Commodity Futures Trading Commission

  • Amanda Knox

    Biglaw, Crime, David Boies, Federal Government, Gay Marriage, Health Care / Medicine, Law Firm Mergers, Law School Deans, Law Schools, Morning Docket, Murder, Ted Olson

    Morning Docket: 10.01.13

    * “The multimillion dollar question is: Is it going to happen and for how long?” Surprisingly, health care attorneys from large firms are being quite blasé about the Congressional battle over Obamacare. [Blog of Legal Times]

    * The 2013 Global 100 is out, and with an 8.6 percent growth in revenue, DLA Piper was able to really show the world the benefits of churning that bill, baby! We’ll have more on this news later today. [American Lawyer]

    * This is getting exhausting: Dentons, the three-way merger product of SNR Denton (a merger product itself), Salans, and Fraser Milner Casgrain, is in talks with McKenna Long & Aldridge for yet another merger. [Am Law Daily]

    * The director of the Commodity Futures Trading Commission’s enforcement unit will be stepping down to spend time more with family. The countdown until he returns to Skadden Arps starts now. [DealBook / New York Times]

    * Ted Olson and David Boies, perhaps more commonly known these days as the gay marriage dream team, will be working together to challenge Virginia’s ban on marriage equality. [National Law Journal]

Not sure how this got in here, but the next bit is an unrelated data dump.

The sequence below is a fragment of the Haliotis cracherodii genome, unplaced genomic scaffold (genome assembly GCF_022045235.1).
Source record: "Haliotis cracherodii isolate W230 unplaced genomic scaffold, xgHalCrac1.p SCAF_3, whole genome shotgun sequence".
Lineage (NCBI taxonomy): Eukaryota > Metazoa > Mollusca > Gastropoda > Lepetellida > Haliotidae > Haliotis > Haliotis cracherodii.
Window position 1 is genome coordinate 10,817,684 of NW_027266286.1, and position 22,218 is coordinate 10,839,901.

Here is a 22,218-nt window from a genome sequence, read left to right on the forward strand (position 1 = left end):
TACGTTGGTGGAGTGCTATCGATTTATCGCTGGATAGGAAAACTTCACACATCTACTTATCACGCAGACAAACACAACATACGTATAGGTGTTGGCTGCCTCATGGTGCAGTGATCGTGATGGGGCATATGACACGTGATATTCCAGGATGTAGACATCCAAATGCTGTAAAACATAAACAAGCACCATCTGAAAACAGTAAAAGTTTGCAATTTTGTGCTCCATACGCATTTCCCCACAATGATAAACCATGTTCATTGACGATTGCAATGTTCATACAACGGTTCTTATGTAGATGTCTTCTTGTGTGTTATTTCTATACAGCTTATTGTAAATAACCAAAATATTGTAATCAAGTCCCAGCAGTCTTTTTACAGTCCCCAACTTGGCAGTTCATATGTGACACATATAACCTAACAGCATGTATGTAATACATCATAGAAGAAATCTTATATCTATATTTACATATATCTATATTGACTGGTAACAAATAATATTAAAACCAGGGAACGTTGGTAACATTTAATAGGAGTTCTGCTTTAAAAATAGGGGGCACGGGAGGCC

* Should law school be two years long? Kyle McEntee of Law School Transparency (3 points) is beating the pants off Northwestern’s dean (-4 points) in this debate. [Debate Club / U.S. News & World Report]

    * If you’re still considering applying for law school despite all of the warnings seen here and elsewhere, then you’ll probably want to follow this advice. [Law Admissions Lowdown / U.S. News & World Report]

    * The Italian Court of Appeal is retrying Amanda Knox of a crime she’s already been convicted and acquitted of, and the chances she’ll be extradited if convicted again are slim to none. Buon lavoro. [CNN]

    3 Comments / / Oct 1, 2013 at 9:15 AM
  • corzine-27jun13-260x195-RF

    DealBreaker, Wall Street, White-Collar Crime

    MF Global Was Bad

    Things get a little bit worse for Jon Corzine

    7 Comments / / Jun 27, 2013 at 4:48 PM
  • Hotel Sink

    Federal Government, Rudeness

    Federal Regulators Don’t Even Know How To Blow Their Noses

    Has the federal government been deprived of tissue boxes?

    17 Comments / / Jun 4, 2013 at 11:10 AM
  • Screen Shot 2013-05-31 at 1.40.07 PM

    Law Schools, Music, Non-Sequiturs, Religion, Tax Law

    Non-Sequiturs: 05.31.13

    * The new meme sweeping the Intertubes is “Old Economy Steve.” While not strictly law-related, it is a fitting meme for trolling recent law school grads entering the market. [The Atlantic]

    * After talking about the Atlanta battle of the (legal) bands, we learned that San Francisco is also getting into the act. [Law Rocks]

    * Speculating on George Washington’s approach to drone strikes. [Washington Times]